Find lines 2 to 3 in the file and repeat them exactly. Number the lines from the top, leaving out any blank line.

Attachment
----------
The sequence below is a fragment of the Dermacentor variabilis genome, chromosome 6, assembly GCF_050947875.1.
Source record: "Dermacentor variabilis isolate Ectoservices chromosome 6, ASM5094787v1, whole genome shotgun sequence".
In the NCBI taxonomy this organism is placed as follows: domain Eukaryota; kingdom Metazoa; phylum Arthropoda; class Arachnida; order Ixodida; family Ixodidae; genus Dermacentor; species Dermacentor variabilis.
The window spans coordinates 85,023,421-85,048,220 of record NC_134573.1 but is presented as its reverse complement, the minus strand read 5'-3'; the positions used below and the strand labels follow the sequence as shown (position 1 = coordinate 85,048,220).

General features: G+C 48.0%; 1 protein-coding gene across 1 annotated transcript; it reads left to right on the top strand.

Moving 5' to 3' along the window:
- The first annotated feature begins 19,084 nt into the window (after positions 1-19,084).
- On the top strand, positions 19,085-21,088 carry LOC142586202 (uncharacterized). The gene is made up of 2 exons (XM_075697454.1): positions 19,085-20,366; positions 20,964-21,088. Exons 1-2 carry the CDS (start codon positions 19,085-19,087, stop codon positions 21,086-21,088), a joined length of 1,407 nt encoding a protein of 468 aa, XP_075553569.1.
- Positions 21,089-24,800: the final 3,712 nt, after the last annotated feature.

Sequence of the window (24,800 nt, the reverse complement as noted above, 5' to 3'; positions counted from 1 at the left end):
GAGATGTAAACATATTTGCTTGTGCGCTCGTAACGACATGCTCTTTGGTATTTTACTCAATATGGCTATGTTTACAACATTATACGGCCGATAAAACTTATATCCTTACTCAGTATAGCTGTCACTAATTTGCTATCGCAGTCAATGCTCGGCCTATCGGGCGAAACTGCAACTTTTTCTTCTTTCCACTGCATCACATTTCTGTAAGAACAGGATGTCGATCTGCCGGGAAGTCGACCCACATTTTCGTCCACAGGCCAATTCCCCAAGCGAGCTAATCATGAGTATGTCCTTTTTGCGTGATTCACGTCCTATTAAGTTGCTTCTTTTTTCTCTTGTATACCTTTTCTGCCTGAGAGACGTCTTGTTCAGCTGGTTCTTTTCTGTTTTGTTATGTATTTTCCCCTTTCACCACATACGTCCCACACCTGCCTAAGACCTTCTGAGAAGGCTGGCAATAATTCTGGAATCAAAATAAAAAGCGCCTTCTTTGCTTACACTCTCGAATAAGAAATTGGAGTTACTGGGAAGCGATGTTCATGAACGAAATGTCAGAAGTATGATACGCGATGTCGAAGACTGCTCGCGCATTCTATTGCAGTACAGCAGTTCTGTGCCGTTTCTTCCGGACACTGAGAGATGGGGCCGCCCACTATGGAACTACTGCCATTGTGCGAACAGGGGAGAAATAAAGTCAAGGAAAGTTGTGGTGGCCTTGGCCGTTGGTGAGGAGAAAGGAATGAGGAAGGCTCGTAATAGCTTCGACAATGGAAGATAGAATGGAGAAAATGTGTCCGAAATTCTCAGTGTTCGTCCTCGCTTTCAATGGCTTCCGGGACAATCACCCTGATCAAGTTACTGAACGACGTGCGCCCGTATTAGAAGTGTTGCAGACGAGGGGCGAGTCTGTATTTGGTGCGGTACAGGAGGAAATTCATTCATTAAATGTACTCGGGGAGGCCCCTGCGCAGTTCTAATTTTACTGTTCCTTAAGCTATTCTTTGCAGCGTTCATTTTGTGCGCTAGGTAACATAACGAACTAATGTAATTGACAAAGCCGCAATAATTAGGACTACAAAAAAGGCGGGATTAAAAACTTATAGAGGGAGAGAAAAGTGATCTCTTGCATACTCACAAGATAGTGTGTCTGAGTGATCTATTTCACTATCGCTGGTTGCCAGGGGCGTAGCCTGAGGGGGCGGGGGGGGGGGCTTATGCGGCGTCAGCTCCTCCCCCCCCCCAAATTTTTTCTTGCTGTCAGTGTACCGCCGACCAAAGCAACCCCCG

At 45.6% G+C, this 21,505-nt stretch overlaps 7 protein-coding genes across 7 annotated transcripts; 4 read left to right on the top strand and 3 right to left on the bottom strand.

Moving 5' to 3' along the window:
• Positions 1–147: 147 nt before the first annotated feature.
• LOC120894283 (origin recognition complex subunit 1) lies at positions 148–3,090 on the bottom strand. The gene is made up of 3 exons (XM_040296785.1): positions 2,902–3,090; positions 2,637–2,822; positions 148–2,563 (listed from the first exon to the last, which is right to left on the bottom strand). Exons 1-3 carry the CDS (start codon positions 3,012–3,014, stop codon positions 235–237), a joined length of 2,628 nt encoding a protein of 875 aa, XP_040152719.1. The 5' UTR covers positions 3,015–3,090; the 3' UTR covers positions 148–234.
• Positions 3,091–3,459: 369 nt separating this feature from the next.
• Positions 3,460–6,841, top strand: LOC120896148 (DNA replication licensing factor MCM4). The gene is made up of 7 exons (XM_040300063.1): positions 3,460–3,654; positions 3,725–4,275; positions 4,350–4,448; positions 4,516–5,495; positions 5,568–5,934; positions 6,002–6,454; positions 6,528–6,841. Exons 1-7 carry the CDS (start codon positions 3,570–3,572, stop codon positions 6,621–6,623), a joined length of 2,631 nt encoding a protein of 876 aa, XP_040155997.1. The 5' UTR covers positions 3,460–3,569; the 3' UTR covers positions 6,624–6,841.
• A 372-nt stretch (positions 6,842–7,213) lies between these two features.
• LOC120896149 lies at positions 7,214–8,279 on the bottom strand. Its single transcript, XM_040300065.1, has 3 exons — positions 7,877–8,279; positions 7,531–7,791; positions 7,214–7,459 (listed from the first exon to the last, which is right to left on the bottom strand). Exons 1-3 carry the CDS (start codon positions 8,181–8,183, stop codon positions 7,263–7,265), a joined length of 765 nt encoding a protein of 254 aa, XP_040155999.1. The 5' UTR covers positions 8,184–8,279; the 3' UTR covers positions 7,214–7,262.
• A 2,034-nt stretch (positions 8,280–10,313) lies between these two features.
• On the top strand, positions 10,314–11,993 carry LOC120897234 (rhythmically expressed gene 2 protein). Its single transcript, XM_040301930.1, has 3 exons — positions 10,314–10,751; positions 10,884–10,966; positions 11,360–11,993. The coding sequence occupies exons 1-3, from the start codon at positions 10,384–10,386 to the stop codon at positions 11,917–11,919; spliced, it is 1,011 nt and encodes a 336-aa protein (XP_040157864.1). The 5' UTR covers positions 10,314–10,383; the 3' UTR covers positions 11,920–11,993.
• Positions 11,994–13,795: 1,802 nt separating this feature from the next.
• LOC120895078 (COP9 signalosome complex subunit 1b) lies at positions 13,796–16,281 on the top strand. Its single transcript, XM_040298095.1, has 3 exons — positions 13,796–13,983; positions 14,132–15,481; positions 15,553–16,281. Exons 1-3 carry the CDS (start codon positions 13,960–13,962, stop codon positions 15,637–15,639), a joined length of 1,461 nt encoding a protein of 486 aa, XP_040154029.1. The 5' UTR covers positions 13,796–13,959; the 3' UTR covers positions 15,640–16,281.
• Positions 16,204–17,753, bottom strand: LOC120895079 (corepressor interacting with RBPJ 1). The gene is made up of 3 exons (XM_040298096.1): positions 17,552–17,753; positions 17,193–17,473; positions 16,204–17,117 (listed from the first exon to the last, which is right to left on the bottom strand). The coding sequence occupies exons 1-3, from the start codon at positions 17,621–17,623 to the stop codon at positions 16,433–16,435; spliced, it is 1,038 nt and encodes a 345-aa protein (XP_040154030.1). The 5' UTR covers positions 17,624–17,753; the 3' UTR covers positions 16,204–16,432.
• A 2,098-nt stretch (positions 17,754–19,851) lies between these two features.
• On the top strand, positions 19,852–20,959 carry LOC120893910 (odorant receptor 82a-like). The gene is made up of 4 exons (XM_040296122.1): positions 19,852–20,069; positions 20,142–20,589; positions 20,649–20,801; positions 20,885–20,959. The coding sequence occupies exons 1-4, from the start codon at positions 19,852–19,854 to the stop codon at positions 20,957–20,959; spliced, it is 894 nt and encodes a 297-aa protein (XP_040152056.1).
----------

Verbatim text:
Source record: "Dermacentor variabilis isolate Ectoservices chromosome 6, ASM5094787v1, whole genome shotgun sequence".
In the NCBI taxonomy this organism is placed as follows: domain Eukaryota; kingdom Metazoa; phylum Arthropoda; class Arachnida; order Ixodida; family Ixodidae; genus Dermacentor; species Dermacentor variabilis.